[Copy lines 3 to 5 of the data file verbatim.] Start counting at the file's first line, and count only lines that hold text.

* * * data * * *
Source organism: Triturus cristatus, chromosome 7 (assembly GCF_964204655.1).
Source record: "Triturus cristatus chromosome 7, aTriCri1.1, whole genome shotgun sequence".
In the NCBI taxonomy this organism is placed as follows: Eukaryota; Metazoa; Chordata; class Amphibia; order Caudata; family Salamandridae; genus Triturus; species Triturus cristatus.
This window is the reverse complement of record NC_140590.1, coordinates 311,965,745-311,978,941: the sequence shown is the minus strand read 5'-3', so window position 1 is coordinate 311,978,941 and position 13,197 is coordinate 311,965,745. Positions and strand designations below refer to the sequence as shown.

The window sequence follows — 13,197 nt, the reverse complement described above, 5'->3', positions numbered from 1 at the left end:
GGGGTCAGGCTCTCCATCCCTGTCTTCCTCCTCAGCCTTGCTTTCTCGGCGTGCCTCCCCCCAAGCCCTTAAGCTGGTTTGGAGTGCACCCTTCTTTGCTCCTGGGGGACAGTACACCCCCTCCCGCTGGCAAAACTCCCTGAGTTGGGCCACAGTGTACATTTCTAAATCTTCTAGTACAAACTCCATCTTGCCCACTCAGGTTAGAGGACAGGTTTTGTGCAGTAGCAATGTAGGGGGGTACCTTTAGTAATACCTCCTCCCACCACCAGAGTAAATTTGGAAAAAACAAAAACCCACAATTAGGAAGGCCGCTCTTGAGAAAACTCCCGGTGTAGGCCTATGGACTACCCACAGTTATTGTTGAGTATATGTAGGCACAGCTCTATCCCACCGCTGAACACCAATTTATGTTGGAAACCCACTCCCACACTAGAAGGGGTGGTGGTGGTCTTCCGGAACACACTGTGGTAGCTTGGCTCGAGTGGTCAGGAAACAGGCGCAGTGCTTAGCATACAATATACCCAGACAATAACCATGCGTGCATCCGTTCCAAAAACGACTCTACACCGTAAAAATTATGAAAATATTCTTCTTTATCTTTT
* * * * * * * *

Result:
In the NCBI taxonomy this organism is placed as follows: Eukaryota; Metazoa; Chordata; class Amphibia; order Caudata; family Salamandridae; genus Triturus; species Triturus cristatus.
This window is the reverse complement of record NC_140590.1, coordinates 311,965,745-311,978,941: the sequence shown is the minus strand read 5'-3', so window position 1 is coordinate 311,978,941 and position 13,197 is coordinate 311,965,745. Positions and strand designations below refer to the sequence as shown.

The window sequence follows — 13,197 nt, the reverse complement described above, 5'->3', positions numbered from 1 at the left end: